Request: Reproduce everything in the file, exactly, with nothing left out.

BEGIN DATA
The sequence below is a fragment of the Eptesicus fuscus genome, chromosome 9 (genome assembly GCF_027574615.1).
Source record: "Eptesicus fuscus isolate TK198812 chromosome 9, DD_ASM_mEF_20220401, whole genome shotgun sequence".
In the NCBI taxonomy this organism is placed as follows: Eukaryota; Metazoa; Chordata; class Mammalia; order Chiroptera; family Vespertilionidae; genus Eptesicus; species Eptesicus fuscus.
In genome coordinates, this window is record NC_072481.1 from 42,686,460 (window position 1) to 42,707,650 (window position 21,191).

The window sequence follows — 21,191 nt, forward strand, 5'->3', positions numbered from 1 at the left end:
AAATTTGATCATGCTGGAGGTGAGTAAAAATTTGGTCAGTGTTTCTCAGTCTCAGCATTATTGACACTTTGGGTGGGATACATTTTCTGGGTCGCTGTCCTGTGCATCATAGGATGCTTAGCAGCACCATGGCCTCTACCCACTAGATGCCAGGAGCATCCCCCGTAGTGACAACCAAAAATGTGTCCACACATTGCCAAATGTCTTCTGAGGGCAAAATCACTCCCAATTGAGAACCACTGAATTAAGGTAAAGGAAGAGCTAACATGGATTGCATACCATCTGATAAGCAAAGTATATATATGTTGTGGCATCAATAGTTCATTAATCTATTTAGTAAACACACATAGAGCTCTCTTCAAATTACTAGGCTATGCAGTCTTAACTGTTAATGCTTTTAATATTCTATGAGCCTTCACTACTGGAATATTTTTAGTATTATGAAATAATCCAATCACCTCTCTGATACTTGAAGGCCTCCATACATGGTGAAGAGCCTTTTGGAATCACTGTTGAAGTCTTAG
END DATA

The sequence below is a fragment of the Eptesicus fuscus genome, chromosome 9 (genome assembly GCF_027574615.1).
Source record: "Eptesicus fuscus isolate TK198812 chromosome 9, DD_ASM_mEF_20220401, whole genome shotgun sequence".
In the NCBI taxonomy this organism is placed as follows: Eukaryota; Metazoa; Chordata; class Mammalia; order Chiroptera; family Vespertilionidae; genus Eptesicus; species Eptesicus fuscus.
In genome coordinates, this window is record NC_072481.1 from 42,686,460 (window position 1) to 42,707,650 (window position 21,191).

The window sequence follows — 21,191 nt, forward strand, 5'->3', positions numbered from 1 at the left end:
AAATTTGATCATGCTGGAGGTGAGTAAAAATTTGGTCAGTGTTTCTCAGTCTCAGCATTATTGACACTTTGGGTGGGATACATTTTCTGGGTCGCTGTCCTGTGCATCATAGGATGCTTAGCAGCACCATGGCCTCTACCCACTAGATGCCAGGAGCATCCCCCGTAGTGACAACCAAAAATGTGTCCACACATTGCCAAATGTCTTCTGAGGGCAAAATCACTCCCAATTGAGAACCACTGAATTAAGGTAAAGGAAGAGCTAACATGGATTGCATACCATCTGATAAGCAAAGTATATATATGTTGTGGCATCAATAGTTCATTAATCTATTTAGTAAACACACATAGAGCTCTCTTCAAATTACTAGGCTATGCAGTCTTAACTGTTAATGCTTTTAATATTCTATGAGCCTTCACTACTGGAATATTTTTAGTATTATGAAATAATCCAATCACCTCTCTGATACTTGAAGGCCTCCATACATGGTGAAGAGCCTTTTGGAATCACTGTTGAAGTCTTAG